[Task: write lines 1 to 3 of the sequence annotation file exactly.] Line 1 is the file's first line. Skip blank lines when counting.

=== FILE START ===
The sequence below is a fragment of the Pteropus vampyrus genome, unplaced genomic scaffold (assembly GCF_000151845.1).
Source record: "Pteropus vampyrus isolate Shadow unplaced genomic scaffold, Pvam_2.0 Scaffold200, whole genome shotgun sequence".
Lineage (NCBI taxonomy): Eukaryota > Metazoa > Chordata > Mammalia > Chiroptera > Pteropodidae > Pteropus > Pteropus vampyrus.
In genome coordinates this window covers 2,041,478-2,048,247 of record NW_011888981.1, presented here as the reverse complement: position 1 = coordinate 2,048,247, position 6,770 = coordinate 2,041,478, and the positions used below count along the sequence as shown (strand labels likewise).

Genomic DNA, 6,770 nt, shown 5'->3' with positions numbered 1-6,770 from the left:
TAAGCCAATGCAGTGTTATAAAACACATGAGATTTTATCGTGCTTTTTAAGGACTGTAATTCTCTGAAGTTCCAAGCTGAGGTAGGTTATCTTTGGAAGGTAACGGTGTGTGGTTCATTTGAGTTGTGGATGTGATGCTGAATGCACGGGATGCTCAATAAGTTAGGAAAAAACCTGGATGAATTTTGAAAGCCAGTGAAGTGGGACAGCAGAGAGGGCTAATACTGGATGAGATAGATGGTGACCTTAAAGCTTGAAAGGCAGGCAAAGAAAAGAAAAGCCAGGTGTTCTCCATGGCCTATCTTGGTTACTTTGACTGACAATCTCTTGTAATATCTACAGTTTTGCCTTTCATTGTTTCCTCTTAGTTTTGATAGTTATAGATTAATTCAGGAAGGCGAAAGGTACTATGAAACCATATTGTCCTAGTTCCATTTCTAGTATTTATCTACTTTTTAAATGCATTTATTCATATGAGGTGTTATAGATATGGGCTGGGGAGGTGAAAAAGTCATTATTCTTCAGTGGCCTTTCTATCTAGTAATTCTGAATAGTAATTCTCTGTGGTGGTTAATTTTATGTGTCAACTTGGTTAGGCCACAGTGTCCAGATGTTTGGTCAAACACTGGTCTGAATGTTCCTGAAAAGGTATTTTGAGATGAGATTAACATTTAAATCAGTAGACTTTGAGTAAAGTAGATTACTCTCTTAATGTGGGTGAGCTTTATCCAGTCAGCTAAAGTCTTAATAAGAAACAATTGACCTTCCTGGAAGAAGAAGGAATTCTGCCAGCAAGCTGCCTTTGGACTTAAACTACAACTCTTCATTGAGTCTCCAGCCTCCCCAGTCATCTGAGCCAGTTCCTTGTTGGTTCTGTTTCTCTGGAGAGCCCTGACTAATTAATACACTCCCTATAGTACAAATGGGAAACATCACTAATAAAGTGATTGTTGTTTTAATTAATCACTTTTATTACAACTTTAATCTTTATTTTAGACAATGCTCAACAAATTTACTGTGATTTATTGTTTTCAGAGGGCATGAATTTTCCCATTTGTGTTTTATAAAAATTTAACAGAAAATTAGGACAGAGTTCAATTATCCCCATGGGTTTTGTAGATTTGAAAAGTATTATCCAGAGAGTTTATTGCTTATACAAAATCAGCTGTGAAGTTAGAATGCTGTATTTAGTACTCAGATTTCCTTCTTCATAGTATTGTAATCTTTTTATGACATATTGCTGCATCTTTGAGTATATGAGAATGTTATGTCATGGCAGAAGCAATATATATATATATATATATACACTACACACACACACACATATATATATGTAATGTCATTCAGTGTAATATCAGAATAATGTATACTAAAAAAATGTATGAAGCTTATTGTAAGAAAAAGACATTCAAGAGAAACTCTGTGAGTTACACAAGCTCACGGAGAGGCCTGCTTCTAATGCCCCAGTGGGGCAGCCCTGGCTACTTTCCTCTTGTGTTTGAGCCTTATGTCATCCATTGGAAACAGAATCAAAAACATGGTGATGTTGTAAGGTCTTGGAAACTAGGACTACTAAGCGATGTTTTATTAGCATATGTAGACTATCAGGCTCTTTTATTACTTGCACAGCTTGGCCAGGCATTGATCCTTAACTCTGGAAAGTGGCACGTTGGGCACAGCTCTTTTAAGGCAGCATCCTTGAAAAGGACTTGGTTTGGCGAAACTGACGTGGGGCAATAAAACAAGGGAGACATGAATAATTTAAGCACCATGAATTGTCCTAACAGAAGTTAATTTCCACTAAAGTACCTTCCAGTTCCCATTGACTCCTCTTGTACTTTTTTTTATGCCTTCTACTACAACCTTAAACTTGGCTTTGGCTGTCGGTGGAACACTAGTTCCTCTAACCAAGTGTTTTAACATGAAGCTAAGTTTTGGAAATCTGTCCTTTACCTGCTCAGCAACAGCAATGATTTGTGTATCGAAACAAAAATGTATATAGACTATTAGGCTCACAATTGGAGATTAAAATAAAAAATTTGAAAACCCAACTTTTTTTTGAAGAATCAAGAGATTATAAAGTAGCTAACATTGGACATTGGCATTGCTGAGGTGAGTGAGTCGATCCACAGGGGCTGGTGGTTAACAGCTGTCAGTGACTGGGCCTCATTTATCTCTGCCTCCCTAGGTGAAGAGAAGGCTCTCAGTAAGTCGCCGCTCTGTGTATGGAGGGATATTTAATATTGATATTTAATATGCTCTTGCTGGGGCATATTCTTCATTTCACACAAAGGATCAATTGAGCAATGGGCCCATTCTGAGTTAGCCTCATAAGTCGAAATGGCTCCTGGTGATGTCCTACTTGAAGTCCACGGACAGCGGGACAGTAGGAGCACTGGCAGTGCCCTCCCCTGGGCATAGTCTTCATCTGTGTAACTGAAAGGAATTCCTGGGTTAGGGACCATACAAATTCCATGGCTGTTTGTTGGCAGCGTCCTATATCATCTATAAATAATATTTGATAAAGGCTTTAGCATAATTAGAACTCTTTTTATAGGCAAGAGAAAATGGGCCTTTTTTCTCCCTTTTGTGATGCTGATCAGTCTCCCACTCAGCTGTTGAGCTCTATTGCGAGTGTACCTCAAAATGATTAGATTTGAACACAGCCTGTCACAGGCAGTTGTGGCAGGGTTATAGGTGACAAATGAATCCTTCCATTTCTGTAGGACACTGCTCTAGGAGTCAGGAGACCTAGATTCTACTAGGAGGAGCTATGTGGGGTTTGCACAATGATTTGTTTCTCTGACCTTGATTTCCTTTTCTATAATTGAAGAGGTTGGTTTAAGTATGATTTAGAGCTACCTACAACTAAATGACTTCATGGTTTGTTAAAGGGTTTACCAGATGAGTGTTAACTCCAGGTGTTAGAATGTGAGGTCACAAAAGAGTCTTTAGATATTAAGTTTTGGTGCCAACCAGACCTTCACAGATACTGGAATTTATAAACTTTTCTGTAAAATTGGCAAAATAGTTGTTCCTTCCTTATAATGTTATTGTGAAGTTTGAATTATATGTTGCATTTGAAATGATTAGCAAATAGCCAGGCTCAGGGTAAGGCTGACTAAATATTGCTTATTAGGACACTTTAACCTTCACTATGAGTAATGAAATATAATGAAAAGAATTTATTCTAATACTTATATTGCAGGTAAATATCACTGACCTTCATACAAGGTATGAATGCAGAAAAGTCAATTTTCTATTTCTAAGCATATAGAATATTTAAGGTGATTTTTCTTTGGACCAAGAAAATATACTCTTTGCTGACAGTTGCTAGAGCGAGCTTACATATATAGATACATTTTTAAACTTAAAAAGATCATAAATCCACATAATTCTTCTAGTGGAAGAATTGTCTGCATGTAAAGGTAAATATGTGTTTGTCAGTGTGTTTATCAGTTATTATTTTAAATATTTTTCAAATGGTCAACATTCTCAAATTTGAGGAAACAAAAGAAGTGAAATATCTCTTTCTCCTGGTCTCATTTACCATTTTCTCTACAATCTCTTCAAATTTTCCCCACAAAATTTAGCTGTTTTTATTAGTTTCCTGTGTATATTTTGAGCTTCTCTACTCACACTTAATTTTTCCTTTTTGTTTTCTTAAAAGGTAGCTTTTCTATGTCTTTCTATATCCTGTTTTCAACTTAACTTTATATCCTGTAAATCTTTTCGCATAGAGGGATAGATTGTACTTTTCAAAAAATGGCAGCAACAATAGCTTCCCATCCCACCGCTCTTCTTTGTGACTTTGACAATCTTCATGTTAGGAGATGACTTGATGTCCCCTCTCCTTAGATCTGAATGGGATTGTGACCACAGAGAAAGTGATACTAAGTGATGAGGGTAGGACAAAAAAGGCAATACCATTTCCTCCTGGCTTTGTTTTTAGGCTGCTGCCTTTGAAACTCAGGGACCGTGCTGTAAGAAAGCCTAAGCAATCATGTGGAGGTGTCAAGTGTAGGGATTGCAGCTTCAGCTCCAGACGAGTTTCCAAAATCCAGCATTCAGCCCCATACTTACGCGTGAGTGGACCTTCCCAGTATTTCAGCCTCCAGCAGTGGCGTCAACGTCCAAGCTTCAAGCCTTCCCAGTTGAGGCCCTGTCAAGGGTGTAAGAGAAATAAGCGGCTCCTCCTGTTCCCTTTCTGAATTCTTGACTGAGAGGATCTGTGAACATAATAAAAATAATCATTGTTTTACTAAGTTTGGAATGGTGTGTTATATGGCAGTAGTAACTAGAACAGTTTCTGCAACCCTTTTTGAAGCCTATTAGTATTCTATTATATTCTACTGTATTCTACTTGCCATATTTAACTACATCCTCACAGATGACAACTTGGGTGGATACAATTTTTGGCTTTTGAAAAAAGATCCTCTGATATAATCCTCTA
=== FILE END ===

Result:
The sequence below is a fragment of the Pteropus vampyrus genome, unplaced genomic scaffold (assembly GCF_000151845.1).
Source record: "Pteropus vampyrus isolate Shadow unplaced genomic scaffold, Pvam_2.0 Scaffold200, whole genome shotgun sequence".
Lineage (NCBI taxonomy): Eukaryota > Metazoa > Chordata > Mammalia > Chiroptera > Pteropodidae > Pteropus > Pteropus vampyrus.